– MICHAEL BARCLAY
Sir Wilfrid Laurier, as it turns out, was not so much wrong as a shade off in his timing. It’s not the 20th century that would belong to Canada—it’s the 21st, according to Crowley, managing director for the Macdonald-Laurier Institute for Public Policy, and his co-authors in a cheerful (if bracing) survey of our future prospects. Actually, Laurier may not have been even that much wrong: Canadians let the Liberal prime minister down when the benighted electorate rejected free trade in 1911, putting a 78-year crimp in our national potential. But we have grown to love free trade, or at least live with it, and today, write the authors in a book subtitled Moving Out of America’s Shadow, the stars are aligned for Canadian prospects, especially in comparison with our neighbours to the south.
It’s hard to argue with their convincing case. The U.S., as they point out, can’t seem to get its act together in any number of vital areas, from the national debt to tax policy. In contrast, after a hardscrabble decade of reform in the late 1980s and ’90s, Canada has much of its needed institutional infrastructure in place. Our tax structure, despite recent Harper government micromanaging of the sort that sends Crowley et al. around the bend (a tax credit for home reno here, a tax break for transit passes there), is a model of simplicity compared with America’s, which the authors declare to be “nearly impossible for average citizens to navigate” and consequently a burden on the economy. Just about everything else plays out in the same way: the U.S. in the mire for the foreseeable future, Canada looking good. But a clarion call to action, not bragging, is the authors’ aim. Like Canada in the ’90s, America will eventually turn around. If we want to seize our opportunity for a fair share of North American growth, the authors warn, we still have work to do in health care (the costly elephant in the room), and, above all, in ensuring the stimulus deficit doesn’t become permanent.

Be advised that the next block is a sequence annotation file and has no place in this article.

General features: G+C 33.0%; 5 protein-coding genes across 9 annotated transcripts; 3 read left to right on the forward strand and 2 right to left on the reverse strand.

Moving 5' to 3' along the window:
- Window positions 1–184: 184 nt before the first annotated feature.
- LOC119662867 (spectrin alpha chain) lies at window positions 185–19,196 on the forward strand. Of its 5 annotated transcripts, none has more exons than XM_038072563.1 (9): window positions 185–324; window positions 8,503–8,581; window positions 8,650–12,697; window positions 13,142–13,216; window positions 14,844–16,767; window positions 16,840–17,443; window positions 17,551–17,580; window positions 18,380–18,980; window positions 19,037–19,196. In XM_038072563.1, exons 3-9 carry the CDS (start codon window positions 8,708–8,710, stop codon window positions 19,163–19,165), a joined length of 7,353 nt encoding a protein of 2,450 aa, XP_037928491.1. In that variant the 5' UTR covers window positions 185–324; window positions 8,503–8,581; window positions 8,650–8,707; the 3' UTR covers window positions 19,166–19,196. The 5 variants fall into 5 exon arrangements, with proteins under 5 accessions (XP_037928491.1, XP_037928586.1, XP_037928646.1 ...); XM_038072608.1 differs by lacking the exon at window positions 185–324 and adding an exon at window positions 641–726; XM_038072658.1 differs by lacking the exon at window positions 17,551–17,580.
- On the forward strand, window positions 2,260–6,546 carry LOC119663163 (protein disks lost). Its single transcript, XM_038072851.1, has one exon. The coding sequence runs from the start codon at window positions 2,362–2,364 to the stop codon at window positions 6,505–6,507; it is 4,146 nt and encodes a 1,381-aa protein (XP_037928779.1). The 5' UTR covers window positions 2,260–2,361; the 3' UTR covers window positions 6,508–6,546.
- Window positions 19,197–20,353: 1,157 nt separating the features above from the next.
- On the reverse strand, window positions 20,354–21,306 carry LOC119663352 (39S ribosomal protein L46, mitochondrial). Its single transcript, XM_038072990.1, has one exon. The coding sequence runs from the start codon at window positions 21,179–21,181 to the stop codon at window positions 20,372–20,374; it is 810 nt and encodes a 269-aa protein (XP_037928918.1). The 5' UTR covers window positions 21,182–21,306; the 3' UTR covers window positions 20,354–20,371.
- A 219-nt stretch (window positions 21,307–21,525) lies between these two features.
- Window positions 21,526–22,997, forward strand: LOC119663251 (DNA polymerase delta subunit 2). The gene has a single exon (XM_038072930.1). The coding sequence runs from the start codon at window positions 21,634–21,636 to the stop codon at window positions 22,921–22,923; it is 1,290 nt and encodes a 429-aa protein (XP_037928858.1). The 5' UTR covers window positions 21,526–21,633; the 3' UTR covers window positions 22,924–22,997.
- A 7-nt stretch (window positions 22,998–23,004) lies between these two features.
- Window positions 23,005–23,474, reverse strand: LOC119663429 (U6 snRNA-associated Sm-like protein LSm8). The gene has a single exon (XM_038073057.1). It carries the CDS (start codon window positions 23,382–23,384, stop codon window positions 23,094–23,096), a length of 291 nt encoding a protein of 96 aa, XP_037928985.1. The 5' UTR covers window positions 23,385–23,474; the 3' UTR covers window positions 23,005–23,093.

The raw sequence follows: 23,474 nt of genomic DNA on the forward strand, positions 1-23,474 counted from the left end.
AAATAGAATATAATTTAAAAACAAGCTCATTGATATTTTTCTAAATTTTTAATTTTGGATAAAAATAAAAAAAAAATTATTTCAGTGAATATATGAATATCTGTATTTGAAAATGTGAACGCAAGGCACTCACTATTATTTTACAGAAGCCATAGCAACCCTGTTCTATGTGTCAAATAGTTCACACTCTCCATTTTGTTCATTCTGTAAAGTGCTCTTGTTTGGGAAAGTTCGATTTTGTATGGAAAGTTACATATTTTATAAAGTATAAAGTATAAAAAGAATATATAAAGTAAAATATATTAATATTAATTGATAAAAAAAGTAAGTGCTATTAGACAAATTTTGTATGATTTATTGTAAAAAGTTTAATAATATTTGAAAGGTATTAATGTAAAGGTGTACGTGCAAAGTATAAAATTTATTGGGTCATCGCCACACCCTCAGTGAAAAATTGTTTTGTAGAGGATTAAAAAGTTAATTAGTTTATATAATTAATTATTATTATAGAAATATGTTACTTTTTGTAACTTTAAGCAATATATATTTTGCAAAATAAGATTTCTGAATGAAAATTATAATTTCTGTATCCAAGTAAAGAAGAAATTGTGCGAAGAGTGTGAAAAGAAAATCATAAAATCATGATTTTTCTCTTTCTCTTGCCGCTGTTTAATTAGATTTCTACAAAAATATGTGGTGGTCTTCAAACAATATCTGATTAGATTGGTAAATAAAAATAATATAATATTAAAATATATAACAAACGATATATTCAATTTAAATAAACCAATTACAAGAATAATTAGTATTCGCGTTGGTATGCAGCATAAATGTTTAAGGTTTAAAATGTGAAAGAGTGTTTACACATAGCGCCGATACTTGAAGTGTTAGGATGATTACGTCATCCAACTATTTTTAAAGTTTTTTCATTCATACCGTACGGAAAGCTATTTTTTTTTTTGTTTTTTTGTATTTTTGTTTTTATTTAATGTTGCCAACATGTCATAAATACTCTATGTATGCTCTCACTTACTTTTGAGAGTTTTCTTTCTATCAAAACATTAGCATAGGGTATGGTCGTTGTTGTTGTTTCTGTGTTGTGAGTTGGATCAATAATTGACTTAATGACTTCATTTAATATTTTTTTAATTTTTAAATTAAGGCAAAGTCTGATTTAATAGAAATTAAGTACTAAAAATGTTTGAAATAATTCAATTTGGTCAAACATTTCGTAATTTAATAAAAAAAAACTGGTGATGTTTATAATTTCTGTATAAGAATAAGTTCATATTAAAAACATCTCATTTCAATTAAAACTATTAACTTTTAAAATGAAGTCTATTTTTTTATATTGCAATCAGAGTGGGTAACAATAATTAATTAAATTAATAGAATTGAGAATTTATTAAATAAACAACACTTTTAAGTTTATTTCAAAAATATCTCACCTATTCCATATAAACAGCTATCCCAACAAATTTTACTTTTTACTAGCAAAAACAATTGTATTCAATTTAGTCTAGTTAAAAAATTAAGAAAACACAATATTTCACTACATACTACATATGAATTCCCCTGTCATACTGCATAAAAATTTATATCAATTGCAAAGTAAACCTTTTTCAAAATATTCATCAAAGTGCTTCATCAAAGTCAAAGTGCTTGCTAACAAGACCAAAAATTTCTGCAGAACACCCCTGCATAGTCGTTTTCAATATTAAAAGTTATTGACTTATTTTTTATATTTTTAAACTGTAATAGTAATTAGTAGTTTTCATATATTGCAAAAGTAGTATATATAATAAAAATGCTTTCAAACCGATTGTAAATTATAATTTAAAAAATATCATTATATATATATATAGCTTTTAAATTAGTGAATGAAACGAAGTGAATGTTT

– BRIAN BETHUNE
When it comes to political writing, you’ve generally got two choices. Journalists deliver immediacy, book writers offer greater detail and a sense of perspective. Newsweek columnist Jonathan Alter attempts to marry the two with The Promise: President Obama, Year One. By focusing tightly on Barack Obama’s first year in power, Alter the journalist stays remarkably current, covering events right up to the end of March, including Obama’s signature health care deal. On the other hand, Alter the author interviewed 200 key players in the Obama White House, giving him a comprehensive behind-closed-doors view that’s only possible with a book.
This hybrid style works well if you’re curious to know what the Obama White House is like on the inside, how the President makes decisions and who said what at the big meeting. It’s all here. And yet what Alter gains in immediacy and detail, he must occasionally give up in perspective. The book’s unspoken conceit is that Obama’s first year is the most significant of his term. Maybe, but it seems a little early to make that call. In trying to establish the historical importance of everything Obama does, Alter occasionally exaggerates his case.
Consider the chapter on Afghanistan. Canadians will find much of interest here as Alter describes the cool, analytical process by which the President approached the issue, including 20 hours spent carefully grilling experts. However, when the Pentagon tried to box him into approving 40,000 additional troops, Alter claims Obama’s push-back was “the most direct assertion of presidential authority over the U.S. military since President Truman fired General MacArthur in 1951.”
When general William Westmoreland asked for 206,000 more troops for Vietnam following the Tet offensive, president Lyndon Johnson similarly convened a “wise men” assembly and Westmoreland never got his troops. The Pentagon got much of what it wanted from Obama. So which was more historic? It’ll be three more years before anyone can fully assess Obama’s first term. Until then, The Promise provides a good close look at the first quarter.